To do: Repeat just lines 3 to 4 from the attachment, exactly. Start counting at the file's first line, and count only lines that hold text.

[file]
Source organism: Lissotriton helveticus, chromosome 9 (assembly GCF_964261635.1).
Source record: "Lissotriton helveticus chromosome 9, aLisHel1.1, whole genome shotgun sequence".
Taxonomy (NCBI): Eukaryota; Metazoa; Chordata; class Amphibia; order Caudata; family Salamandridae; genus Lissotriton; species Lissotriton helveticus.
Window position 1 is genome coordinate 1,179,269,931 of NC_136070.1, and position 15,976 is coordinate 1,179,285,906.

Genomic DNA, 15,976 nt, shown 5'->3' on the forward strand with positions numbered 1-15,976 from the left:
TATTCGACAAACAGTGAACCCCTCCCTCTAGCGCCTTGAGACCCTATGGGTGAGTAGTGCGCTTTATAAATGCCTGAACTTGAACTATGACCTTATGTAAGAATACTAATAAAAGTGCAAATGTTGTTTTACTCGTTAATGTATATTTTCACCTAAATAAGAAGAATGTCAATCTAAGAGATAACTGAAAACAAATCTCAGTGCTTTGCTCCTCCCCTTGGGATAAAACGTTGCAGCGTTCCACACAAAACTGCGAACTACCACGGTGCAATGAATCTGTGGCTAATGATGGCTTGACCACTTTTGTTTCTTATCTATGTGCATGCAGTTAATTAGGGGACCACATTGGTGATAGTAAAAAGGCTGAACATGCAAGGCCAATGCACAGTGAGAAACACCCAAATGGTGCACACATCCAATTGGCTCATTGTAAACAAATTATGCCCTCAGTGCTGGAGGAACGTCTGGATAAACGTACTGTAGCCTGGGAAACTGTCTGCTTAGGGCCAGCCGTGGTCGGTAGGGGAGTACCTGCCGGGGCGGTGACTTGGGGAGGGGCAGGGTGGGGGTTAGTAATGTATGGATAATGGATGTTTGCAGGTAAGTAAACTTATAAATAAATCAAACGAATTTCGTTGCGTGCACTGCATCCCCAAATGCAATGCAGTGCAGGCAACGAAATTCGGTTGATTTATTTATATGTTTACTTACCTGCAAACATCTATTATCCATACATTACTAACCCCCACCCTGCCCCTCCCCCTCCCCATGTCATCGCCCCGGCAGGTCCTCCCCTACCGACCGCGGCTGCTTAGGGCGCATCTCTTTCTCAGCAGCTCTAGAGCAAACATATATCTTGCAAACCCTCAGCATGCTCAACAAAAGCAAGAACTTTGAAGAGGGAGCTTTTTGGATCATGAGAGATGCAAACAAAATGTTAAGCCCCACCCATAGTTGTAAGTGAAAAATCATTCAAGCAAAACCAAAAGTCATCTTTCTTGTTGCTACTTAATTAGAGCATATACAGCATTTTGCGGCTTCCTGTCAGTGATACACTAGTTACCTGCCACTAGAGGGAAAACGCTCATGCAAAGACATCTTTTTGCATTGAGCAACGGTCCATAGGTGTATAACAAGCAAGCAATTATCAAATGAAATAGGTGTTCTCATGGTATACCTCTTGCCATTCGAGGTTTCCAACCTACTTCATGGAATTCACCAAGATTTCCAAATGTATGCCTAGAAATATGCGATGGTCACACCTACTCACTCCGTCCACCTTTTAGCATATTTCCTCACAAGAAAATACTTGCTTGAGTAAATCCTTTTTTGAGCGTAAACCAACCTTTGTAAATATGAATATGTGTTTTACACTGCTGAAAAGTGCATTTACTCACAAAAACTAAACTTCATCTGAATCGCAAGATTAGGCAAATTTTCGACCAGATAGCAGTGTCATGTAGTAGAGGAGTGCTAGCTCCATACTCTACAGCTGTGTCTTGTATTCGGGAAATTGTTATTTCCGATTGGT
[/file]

Taxonomy (NCBI): Eukaryota; Metazoa; Chordata; class Amphibia; order Caudata; family Salamandridae; genus Lissotriton; species Lissotriton helveticus.
Window position 1 is genome coordinate 1,179,269,931 of NC_136070.1, and position 15,976 is coordinate 1,179,285,906.